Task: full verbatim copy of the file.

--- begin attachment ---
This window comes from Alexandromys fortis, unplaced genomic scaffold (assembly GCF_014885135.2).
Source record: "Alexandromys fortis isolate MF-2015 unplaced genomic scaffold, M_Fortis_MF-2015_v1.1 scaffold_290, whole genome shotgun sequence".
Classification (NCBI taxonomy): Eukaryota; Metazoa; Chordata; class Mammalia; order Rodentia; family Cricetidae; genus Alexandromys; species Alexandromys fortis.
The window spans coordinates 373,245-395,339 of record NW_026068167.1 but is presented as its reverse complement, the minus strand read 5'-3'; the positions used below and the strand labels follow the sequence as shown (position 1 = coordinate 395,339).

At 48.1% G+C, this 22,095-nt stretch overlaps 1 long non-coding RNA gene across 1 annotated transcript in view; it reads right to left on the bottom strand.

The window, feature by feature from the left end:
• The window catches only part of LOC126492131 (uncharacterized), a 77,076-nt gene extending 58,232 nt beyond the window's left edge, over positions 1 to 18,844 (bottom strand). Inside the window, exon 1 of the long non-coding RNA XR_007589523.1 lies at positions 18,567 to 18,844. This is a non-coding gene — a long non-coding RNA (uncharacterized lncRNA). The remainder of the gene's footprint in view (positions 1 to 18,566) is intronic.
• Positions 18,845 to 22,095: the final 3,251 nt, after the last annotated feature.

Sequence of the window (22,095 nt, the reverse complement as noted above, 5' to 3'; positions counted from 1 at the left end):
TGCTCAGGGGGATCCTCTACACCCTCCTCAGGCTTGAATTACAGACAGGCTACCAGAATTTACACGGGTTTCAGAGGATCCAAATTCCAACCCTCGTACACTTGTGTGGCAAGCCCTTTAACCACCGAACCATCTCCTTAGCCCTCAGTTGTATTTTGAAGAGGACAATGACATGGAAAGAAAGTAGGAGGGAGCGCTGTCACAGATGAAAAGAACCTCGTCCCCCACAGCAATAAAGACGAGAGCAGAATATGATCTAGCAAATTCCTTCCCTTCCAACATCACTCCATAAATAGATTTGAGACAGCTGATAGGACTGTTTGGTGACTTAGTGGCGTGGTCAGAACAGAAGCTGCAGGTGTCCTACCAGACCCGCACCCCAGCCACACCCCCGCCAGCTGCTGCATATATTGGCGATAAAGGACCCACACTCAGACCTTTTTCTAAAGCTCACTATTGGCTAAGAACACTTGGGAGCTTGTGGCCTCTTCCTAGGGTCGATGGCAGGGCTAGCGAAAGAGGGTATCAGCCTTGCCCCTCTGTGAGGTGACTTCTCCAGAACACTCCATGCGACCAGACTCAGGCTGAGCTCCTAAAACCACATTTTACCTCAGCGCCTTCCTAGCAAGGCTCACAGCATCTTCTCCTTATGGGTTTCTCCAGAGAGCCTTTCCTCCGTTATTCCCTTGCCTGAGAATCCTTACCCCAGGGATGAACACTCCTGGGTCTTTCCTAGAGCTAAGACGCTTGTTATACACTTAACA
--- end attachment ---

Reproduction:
This window comes from Alexandromys fortis, unplaced genomic scaffold (assembly GCF_014885135.2).
Source record: "Alexandromys fortis isolate MF-2015 unplaced genomic scaffold, M_Fortis_MF-2015_v1.1 scaffold_290, whole genome shotgun sequence".
Classification (NCBI taxonomy): Eukaryota; Metazoa; Chordata; class Mammalia; order Rodentia; family Cricetidae; genus Alexandromys; species Alexandromys fortis.
The window spans coordinates 373,245-395,339 of record NW_026068167.1 but is presented as its reverse complement, the minus strand read 5'-3'; the positions used below and the strand labels follow the sequence as shown (position 1 = coordinate 395,339).

At 48.1% G+C, this 22,095-nt stretch overlaps 1 long non-coding RNA gene across 1 annotated transcript in view; it reads right to left on the bottom strand.

The window, feature by feature from the left end:
• The window catches only part of LOC126492131 (uncharacterized), a 77,076-nt gene extending 58,232 nt beyond the window's left edge, over positions 1 to 18,844 (bottom strand). Inside the window, exon 1 of the long non-coding RNA XR_007589523.1 lies at positions 18,567 to 18,844. This is a non-coding gene — a long non-coding RNA (uncharacterized lncRNA). The remainder of the gene's footprint in view (positions 1 to 18,566) is intronic.
• Positions 18,845 to 22,095: the final 3,251 nt, after the last annotated feature.

Sequence of the window (22,095 nt, the reverse complement as noted above, 5' to 3'; positions counted from 1 at the left end):
TGCTCAGGGGGATCCTCTACACCCTCCTCAGGCTTGAATTACAGACAGGCTACCAGAATTTACACGGGTTTCAGAGGATCCAAATTCCAACCCTCGTACACTTGTGTGGCAAGCCCTTTAACCACCGAACCATCTCCTTAGCCCTCAGTTGTATTTTGAAGAGGACAATGACATGGAAAGAAAGTAGGAGGGAGCGCTGTCACAGATGAAAAGAACCTCGTCCCCCACAGCAATAAAGACGAGAGCAGAATATGATCTAGCAAATTCCTTCCCTTCCAACATCACTCCATAAATAGATTTGAGACAGCTGATAGGACTGTTTGGTGACTTAGTGGCGTGGTCAGAACAGAAGCTGCAGGTGTCCTACCAGACCCGCACCCCAGCCACACCCCCGCCAGCTGCTGCATATATTGGCGATAAAGGACCCACACTCAGACCTTTTTCTAAAGCTCACTATTGGCTAAGAACACTTGGGAGCTTGTGGCCTCTTCCTAGGGTCGATGGCAGGGCTAGCGAAAGAGGGTATCAGCCTTGCCCCTCTGTGAGGTGACTTCTCCAGAACACTCCATGCGACCAGACTCAGGCTGAGCTCCTAAAACCACATTTTACCTCAGCGCCTTCCTAGCAAGGCTCACAGCATCTTCTCCTTATGGGTTTCTCCAGAGAGCCTTTCCTCCGTTATTCCCTTGCCTGAGAATCCTTACCCCAGGGATGAACACTCCTGGGTCTTTCCTAGAGCTAAGACGCTTGTTATACACTTAACA